What do you recommend when harvesting this corn?
"If you've got some corn with mold on it, there are precautions you should take when you harvest and store it," says Hurburgh.
"First, before you harvest any corn this fall, you should scout the field so you will know if you are coming into a field with mold or not," he advises. "Don't put corn that has mold on the surface of the kernels in a bin with clean corn. Don't mix the moldy corn with the clean corn. Isolate the two types of corn in separate storage bins so that the moldy corn can be dried perhaps a little drier and you can deal with it better after harvest than during harvest. It's very difficult for grain elevators to deal with moldy corn during the harvest period."
So if we do segregate the moldy corn and dry it down more, what are we looking at down the road in terms of selling that corn? Once it is dried and delivered, the corn will get graded for damage according to the regular standards.
If corn is coming out of the field with mold, save a sample
Visible mold on corn does not necessarily produce toxins at significant levels—testing is required to determine if there are mycotoxins present with the mold.
The feed industry and also the ethanol industry are concerned about moldy corn, as the distillers grains could have a higher concentration of toxins in them. "The total extent of the issue and whether there are feed and animal health issues will be better known later into harvest. But we can manage that and work within the system without causing alarm," says Hurburgh.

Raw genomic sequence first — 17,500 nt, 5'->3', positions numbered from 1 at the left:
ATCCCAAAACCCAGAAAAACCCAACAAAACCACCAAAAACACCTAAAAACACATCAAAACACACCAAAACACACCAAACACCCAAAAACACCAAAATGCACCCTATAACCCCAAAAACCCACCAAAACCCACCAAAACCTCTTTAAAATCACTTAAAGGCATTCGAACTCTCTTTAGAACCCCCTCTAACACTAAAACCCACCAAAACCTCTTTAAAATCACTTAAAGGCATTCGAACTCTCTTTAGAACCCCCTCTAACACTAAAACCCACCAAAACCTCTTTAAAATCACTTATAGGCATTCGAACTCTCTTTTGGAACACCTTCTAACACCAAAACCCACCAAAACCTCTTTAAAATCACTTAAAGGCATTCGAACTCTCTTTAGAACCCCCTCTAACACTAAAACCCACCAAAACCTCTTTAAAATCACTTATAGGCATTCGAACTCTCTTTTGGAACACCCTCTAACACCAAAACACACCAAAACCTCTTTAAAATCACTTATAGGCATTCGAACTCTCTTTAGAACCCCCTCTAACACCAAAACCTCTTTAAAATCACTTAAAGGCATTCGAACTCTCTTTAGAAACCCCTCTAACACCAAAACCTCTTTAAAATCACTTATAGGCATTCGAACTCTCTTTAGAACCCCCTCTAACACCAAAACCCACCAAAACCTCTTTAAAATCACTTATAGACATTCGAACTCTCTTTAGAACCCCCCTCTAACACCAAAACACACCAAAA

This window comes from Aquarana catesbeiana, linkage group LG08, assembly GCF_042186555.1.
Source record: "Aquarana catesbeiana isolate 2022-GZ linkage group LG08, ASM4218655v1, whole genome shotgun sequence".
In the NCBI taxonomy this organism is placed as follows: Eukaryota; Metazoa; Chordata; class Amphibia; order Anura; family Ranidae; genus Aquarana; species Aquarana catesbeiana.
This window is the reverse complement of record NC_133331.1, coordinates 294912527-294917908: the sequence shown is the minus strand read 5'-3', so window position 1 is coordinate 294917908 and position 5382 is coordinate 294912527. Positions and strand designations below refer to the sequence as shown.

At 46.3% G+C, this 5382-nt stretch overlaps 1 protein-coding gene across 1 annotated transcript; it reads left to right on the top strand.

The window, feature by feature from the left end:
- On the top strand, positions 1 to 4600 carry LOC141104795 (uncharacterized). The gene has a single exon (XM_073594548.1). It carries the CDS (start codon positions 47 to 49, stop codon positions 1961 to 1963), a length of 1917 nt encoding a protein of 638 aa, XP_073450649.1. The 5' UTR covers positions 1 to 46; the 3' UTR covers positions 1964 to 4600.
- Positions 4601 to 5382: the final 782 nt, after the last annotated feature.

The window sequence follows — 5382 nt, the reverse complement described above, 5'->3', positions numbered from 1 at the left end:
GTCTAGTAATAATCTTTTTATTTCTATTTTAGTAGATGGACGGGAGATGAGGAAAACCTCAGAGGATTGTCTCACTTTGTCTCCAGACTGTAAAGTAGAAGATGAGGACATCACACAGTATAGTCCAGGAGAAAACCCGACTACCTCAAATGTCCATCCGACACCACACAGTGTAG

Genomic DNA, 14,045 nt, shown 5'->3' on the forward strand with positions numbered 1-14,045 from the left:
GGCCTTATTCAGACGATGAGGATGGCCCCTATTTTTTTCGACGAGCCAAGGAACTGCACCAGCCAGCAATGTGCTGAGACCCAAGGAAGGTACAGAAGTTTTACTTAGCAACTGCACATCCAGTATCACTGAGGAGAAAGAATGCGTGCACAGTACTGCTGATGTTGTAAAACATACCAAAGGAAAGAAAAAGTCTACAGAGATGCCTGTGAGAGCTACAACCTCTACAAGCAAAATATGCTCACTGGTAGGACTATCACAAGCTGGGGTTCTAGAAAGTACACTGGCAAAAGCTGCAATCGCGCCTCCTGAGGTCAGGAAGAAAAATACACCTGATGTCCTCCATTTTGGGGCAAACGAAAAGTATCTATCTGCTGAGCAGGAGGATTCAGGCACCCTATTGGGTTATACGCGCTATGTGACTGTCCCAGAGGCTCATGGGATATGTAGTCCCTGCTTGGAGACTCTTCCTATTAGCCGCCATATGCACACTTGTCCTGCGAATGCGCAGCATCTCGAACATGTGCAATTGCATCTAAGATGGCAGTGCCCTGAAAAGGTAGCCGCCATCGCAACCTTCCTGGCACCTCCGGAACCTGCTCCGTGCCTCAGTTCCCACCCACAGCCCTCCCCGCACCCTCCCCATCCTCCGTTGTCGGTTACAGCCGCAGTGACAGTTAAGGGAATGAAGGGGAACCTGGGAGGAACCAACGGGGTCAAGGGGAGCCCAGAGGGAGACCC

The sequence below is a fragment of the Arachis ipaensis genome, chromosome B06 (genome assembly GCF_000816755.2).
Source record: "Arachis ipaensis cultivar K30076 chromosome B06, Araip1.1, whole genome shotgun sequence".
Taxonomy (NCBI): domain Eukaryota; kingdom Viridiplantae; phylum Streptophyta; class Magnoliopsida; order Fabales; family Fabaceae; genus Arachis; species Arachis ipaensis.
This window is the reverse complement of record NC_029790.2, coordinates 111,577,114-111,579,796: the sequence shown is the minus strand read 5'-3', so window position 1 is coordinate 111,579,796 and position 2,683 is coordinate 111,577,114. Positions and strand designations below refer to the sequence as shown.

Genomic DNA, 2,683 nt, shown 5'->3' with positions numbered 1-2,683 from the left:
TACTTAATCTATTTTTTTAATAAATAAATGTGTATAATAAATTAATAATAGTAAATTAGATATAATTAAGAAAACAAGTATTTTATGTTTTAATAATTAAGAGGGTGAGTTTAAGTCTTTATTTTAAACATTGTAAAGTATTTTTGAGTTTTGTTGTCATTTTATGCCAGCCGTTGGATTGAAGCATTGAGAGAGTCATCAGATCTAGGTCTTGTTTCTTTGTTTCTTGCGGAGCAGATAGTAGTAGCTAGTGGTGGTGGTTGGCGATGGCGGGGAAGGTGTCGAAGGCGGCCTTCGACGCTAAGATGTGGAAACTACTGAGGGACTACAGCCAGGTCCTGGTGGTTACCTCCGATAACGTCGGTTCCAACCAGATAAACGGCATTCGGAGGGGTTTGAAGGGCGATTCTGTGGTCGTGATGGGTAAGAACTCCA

That's why the corn should be tested, to try to isolate this corn that shows mold on ears in fields, and not put it in the system right at harvest.
"Another point about scouting and letting corn stand in the fields," says Hurburgh, "is that we've noticed that corn that has ears upright tends to trap a bit more moisture and those ears are a little higher candidates for having field molds than if the ear is hanging down with the husks open. So pay attention and look before harvesting as to what some of these issues with molds might be."
SUMMING UP: Many soybeans have come out of the field at 15% or higher moisture content this fall in Iowa. But the weather has improved this week—the first week of November--so you can dry down your wet soybeans in the bin now, and do it by running only natural air on them. Or if you add some heat, don't use temperatures any higher than 120 degrees F; preferably 100 degrees. Soybeans dry quicker than corn and you can damage them by adding too much heat.
Even if you use the unheated natural air, thanks this better drying weather such as we've had this week, eventually you'll get the beans down to 13% moisture content--which is safe for storage through winter and into next summer.
There is mold showing up on corn ears in a number of fields in Iowa this fall. Scout all your fields first before you harvest them and make sure you don't mix moldy corn with corn that's not moldy.